The Active Ingredients in Flea Shampoo

Flea shampoo helps to remove fleas from your pet.
Flea shampoo helps to remove fleas from your pet. (Image: Hemera Technologies/ Images)

Some of the telltale signs of fleas on your pet include constant scratching, chewing and licking around the tail, and small specks of dirt that resemble black pepper. Upon further examination, you might see fleas. One of your first instincts will be to bathe your pet with flea shampoos; many types are available. When selecting a flea shampoo, look for key ingredients. Also determine whether you want an all-natural flea shampoo.


This commonly used insecticide is made from chrysanthemums. Pyrethrin does not kill fleas but it does incapacitate them. Although it is one of the most effective insecticides and is not toxic to most pets, pyrethrin might cause a reaction in cats, which are more sensitive than dogs to pyrethrins. This can include excessive drooling.

Limonene and Linalool combination

People who prefer to stay clear of pyrethrin can choose flea shampoos that feature a limonene and linalool combination. When combined, these two products will kill fleas regardless to their stage of development, including flea eggs. These substances, made from citrus peel extracts, are among the safest to use on pets.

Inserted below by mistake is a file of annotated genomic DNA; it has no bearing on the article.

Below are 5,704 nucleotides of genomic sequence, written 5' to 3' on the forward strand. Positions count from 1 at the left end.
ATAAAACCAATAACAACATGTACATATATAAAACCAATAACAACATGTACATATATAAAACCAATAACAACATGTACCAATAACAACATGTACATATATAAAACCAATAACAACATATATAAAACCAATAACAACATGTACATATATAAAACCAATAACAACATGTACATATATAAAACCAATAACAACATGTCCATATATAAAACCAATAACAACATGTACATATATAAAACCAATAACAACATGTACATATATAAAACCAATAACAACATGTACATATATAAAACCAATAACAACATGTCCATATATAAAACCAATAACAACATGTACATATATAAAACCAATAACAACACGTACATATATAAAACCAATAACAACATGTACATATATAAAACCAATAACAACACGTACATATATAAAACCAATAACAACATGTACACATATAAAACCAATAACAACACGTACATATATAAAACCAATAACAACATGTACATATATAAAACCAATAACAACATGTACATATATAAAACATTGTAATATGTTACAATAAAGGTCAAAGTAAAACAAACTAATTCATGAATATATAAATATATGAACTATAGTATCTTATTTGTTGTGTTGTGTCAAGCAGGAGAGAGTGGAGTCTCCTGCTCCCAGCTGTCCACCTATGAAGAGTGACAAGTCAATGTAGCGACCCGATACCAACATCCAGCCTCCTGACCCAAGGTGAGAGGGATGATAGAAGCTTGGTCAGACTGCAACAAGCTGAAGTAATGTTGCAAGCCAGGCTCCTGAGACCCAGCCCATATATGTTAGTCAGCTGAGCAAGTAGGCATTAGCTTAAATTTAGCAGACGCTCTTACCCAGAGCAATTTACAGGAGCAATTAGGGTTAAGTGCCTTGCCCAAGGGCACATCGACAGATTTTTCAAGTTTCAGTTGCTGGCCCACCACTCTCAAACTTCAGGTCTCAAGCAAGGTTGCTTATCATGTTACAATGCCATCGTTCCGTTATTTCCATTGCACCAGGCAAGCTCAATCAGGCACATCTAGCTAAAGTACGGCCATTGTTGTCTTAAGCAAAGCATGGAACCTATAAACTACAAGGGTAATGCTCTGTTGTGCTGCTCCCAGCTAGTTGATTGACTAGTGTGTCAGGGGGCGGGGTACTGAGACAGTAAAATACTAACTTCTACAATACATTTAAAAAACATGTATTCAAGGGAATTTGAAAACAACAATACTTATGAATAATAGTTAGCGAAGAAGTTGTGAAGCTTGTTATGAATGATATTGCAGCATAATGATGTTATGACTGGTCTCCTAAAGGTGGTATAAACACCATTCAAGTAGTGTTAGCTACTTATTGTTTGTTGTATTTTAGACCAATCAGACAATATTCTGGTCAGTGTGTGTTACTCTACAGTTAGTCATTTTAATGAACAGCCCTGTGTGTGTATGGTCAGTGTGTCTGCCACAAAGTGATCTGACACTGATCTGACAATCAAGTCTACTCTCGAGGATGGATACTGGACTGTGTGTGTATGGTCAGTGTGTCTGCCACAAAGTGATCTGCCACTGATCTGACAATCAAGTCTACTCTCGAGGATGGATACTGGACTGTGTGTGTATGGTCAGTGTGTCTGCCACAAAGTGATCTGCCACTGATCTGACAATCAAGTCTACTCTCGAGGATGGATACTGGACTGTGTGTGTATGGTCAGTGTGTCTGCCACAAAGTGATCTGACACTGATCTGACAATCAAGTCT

Lavender Oil

Although it will does kill fleas, lavender oil will repel them while it soothes your pets' skin. Lavender oil, found in natural flea shampoos, is also used around the home, both inside and out, as a preventive measure to repel fleas. It's safe to spritz from a bottle after dilution with water, or to apply directly to the skin of the pet between the shoulder blades. Lavender oil can help prevent flea infestations.

Eucalyptus Oil

Eucalyptus oil, also popular in natural flea shampoos, is a powerful flea repellant. Its distinctive odor is repulsive to fleas. Safe for use directly on animals, bedding, and carpets, eucalyptus oil can also be safely applied to your pets' collar to help repel fleas, as long as the animal cannot chew the collar. Although eucalyptus oil is safe in small amounts, larger quantities can cause illness in pets. It is safe if used carefully in pet bedding, in outside areas where pets live, and for bathing.

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